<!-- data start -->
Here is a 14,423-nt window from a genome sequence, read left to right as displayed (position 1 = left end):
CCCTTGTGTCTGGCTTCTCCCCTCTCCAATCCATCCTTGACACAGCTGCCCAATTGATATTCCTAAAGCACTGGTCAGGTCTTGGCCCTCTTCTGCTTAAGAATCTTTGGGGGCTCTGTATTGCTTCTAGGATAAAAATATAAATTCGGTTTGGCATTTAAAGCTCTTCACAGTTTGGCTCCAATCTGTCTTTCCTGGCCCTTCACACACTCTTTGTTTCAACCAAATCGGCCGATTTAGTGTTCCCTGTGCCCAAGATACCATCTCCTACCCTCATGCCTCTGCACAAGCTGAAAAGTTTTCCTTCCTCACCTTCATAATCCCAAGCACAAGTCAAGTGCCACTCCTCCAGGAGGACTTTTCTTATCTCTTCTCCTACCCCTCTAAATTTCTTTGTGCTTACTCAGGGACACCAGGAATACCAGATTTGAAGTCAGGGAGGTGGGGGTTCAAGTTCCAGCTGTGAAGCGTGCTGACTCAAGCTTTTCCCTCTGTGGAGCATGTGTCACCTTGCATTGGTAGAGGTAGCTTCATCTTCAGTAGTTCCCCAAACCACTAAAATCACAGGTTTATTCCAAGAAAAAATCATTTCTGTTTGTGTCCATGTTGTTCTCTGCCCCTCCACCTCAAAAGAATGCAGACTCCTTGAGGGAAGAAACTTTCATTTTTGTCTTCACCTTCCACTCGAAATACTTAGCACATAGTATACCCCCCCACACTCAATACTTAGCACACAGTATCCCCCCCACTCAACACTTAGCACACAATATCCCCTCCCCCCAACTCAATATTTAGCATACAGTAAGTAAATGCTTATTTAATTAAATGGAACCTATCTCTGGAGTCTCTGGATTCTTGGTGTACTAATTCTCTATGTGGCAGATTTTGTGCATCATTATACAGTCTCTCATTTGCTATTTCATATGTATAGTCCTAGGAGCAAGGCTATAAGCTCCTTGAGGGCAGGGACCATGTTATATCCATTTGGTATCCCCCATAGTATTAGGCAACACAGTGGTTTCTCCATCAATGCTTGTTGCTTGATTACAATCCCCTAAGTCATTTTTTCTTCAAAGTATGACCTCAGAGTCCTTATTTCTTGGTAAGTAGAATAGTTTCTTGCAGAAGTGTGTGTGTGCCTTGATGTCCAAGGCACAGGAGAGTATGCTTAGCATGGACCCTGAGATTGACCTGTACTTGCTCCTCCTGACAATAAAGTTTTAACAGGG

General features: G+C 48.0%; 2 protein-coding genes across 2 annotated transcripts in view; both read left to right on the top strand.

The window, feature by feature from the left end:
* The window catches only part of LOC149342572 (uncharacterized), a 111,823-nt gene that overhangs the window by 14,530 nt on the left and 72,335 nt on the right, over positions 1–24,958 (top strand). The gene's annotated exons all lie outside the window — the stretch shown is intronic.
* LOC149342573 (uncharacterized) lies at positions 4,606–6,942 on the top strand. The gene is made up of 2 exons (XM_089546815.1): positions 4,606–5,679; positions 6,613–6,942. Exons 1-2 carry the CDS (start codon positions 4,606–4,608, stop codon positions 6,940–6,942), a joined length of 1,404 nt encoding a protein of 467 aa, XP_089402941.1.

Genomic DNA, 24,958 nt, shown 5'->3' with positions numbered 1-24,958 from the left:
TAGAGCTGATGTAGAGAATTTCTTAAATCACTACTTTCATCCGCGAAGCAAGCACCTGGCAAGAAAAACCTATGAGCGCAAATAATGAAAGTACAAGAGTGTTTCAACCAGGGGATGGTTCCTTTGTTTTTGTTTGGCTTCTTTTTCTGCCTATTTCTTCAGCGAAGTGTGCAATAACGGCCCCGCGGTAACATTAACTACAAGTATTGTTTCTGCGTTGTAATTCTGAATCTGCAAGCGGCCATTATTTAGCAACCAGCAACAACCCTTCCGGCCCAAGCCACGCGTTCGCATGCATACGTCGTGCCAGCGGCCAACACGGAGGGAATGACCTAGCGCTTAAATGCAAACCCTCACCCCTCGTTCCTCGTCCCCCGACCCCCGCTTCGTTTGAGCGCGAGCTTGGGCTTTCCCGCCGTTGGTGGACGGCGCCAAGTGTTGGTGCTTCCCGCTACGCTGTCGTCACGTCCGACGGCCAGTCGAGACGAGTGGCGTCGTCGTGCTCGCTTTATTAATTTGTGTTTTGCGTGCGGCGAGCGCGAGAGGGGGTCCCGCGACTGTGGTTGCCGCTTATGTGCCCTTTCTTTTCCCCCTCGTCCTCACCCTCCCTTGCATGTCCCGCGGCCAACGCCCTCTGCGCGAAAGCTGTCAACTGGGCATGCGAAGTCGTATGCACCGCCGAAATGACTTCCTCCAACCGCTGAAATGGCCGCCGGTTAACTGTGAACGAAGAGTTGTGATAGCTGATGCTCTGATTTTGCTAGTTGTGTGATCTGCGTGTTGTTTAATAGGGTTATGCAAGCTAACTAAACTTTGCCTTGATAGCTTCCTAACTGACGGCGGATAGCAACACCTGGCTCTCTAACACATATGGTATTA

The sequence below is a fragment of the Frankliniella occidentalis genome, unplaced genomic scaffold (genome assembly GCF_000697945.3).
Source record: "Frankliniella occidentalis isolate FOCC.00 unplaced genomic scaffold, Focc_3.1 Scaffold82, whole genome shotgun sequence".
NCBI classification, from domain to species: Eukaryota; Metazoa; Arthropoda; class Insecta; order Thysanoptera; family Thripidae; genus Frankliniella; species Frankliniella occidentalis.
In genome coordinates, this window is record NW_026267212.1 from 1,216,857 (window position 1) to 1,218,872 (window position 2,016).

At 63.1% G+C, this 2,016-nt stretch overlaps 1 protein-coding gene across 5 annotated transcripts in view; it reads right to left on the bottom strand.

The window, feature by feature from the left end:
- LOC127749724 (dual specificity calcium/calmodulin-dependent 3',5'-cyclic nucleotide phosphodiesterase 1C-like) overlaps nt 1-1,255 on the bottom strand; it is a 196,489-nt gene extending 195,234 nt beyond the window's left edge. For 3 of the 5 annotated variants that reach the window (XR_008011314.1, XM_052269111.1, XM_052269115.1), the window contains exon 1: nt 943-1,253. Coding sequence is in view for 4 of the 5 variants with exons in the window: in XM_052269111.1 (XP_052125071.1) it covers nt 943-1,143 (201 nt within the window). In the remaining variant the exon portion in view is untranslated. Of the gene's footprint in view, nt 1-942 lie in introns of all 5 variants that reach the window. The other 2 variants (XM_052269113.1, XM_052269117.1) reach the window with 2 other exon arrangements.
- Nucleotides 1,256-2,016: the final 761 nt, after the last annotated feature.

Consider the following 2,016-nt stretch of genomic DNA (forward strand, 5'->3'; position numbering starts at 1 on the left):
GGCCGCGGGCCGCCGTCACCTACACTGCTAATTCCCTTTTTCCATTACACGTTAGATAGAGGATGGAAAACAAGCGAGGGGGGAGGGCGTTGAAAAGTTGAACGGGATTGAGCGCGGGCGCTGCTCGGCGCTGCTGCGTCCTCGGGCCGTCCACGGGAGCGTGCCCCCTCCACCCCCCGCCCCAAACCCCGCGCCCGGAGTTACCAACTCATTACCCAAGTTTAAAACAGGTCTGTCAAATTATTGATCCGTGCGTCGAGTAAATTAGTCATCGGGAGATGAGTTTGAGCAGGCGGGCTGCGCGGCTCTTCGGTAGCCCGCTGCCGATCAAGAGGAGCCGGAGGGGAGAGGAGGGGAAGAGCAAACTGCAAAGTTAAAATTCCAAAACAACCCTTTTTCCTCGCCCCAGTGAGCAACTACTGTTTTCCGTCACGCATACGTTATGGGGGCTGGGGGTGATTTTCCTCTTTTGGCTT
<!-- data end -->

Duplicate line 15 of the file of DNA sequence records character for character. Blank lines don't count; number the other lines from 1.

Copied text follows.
- LOC127749724 (dual specificity calcium/calmodulin-dependent 3',5'-cyclic nucleotide phosphodiesterase 1C-like) overlaps nt 1-1,255 on the bottom strand; it is a 196,489-nt gene extending 195,234 nt beyond the window's left edge. For 3 of the 5 annotated variants that reach the window (XR_008011314.1, XM_052269111.1, XM_052269115.1), the window contains exon 1: nt 943-1,253. Coding sequence is in view for 4 of the 5 variants with exons in the window: in XM_052269111.1 (XP_052125071.1) it covers nt 943-1,143 (201 nt within the window). In the remaining variant the exon portion in view is untranslated. Of the gene's footprint in view, nt 1-942 lie in introns of all 5 variants that reach the window. The other 2 variants (XM_052269113.1, XM_052269117.1) reach the window with 2 other exon arrangements.